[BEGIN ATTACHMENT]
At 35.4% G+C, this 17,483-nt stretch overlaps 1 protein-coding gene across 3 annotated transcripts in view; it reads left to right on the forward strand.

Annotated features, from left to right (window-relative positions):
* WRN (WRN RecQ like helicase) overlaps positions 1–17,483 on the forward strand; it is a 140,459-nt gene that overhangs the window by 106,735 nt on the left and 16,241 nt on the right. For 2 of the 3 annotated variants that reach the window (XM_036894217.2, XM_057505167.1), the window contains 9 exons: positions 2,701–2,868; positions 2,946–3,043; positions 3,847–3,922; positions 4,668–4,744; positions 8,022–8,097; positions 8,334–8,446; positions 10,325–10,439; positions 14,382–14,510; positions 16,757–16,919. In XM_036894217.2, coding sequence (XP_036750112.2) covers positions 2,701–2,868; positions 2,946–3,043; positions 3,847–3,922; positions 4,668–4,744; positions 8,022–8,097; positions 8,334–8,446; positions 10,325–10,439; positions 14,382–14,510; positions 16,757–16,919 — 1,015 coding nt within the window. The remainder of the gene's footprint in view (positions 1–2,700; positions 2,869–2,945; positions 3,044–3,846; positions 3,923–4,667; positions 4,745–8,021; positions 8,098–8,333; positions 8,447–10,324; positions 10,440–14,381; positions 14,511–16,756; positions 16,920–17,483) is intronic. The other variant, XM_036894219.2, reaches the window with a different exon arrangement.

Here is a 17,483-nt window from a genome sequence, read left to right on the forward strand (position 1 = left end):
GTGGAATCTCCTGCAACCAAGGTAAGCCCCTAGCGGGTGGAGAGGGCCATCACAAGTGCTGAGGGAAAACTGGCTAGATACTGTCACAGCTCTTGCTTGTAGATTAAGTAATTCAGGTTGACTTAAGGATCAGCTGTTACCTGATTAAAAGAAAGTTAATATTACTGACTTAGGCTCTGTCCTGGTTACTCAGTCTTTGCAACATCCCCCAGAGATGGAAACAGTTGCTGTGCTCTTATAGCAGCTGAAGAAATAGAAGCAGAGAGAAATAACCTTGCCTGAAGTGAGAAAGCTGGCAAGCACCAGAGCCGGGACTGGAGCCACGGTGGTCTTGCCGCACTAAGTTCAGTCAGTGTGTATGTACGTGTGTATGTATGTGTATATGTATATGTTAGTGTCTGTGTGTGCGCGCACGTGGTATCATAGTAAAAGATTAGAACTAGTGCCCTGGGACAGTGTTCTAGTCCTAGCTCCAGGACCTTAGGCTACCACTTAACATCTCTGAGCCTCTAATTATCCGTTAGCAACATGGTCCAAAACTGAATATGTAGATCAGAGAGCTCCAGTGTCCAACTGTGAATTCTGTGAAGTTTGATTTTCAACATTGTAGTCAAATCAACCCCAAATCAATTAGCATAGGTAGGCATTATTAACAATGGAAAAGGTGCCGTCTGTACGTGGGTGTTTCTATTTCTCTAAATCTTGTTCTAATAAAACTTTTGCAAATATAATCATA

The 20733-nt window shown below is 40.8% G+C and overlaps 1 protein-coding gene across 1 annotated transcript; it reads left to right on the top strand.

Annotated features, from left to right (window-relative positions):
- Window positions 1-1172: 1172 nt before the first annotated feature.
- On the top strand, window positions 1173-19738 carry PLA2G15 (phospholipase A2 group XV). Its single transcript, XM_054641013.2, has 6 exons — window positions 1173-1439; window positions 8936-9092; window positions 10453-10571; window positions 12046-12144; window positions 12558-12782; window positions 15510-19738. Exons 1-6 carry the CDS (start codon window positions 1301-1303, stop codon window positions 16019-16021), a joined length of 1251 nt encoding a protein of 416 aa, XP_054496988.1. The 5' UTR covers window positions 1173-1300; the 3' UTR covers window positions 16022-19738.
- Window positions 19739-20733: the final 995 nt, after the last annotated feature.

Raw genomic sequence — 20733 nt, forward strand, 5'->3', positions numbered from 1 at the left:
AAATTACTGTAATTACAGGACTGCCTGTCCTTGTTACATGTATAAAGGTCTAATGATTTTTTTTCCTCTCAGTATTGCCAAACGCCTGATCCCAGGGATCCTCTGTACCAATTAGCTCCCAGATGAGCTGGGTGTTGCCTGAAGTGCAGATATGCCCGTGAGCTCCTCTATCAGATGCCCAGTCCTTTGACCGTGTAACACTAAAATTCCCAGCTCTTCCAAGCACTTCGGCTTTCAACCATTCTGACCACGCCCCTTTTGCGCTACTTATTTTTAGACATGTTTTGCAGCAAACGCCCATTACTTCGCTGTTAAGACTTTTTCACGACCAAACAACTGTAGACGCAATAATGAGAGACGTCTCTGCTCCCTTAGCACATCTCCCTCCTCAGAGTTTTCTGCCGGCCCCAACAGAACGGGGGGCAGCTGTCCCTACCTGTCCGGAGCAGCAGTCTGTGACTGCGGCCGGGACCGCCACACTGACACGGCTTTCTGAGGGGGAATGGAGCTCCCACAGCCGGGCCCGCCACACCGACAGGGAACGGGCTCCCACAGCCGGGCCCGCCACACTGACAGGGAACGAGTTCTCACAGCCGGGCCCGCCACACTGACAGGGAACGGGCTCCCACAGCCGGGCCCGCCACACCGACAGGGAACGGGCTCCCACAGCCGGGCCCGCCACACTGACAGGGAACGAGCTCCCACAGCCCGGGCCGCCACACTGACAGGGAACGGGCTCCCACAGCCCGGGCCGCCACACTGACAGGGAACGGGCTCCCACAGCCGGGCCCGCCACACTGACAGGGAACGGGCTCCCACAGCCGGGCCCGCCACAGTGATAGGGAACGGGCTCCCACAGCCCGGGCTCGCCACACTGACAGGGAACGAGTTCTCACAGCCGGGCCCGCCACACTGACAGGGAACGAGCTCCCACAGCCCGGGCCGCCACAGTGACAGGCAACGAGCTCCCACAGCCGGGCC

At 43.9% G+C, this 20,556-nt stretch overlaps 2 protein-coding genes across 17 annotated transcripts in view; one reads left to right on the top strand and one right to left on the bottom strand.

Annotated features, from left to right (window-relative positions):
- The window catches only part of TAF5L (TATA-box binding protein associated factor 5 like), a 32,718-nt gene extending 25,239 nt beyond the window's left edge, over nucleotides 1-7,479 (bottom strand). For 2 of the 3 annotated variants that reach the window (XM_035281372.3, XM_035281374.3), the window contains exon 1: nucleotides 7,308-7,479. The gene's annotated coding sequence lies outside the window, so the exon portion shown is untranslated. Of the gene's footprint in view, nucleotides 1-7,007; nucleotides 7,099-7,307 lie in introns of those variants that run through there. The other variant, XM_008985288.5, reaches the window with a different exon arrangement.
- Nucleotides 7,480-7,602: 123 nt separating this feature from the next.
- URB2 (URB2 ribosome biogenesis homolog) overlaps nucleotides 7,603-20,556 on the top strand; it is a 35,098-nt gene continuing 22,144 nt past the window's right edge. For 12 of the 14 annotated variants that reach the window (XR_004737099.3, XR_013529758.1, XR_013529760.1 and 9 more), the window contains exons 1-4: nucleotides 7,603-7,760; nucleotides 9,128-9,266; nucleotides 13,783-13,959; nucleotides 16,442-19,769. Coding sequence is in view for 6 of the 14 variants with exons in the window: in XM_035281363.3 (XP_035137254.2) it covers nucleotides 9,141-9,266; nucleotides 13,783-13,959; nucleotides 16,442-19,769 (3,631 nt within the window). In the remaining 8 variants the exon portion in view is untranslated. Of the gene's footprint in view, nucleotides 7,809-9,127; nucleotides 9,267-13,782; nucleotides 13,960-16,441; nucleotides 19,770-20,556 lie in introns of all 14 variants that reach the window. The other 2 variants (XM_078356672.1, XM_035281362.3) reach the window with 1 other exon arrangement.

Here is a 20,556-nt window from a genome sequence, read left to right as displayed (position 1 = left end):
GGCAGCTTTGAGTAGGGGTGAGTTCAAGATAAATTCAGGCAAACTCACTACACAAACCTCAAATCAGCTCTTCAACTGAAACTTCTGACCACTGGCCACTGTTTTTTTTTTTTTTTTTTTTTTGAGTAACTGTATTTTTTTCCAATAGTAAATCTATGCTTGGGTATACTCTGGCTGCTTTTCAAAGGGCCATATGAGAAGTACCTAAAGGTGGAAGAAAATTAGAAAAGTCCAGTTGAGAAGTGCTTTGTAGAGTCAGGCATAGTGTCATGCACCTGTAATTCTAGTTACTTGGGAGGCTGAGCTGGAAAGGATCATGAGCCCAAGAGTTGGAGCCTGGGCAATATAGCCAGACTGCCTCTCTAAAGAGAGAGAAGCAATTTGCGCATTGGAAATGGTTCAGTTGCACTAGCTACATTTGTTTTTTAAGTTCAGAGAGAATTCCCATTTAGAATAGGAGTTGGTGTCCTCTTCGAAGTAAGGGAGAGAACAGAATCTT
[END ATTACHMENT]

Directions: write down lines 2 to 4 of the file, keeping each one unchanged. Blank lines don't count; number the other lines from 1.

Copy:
Annotated features, from left to right (window-relative positions):
* WRN (WRN RecQ like helicase) overlaps positions 1–17,483 on the forward strand; it is a 140,459-nt gene that overhangs the window by 106,735 nt on the left and 16,241 nt on the right. For 2 of the 3 annotated variants that reach the window (XM_036894217.2, XM_057505167.1), the window contains 9 exons: positions 2,701–2,868; positions 2,946–3,043; positions 3,847–3,922; positions 4,668–4,744; positions 8,022–8,097; positions 8,334–8,446; positions 10,325–10,439; positions 14,382–14,510; positions 16,757–16,919. In XM_036894217.2, coding sequence (XP_036750112.2) covers positions 2,701–2,868; positions 2,946–3,043; positions 3,847–3,922; positions 4,668–4,744; positions 8,022–8,097; positions 8,334–8,446; positions 10,325–10,439; positions 14,382–14,510; positions 16,757–16,919 — 1,015 coding nt within the window. The remainder of the gene's footprint in view (positions 1–2,700; positions 2,869–2,945; positions 3,044–3,846; positions 3,923–4,667; positions 4,745–8,021; positions 8,098–8,333; positions 8,447–10,324; positions 10,440–14,381; positions 14,511–16,756; positions 16,920–17,483) is intronic. The other variant, XM_036894219.2, reaches the window with a different exon arrangement.

Here is a 17,483-nt window from a genome sequence, read left to right on the forward strand (position 1 = left end):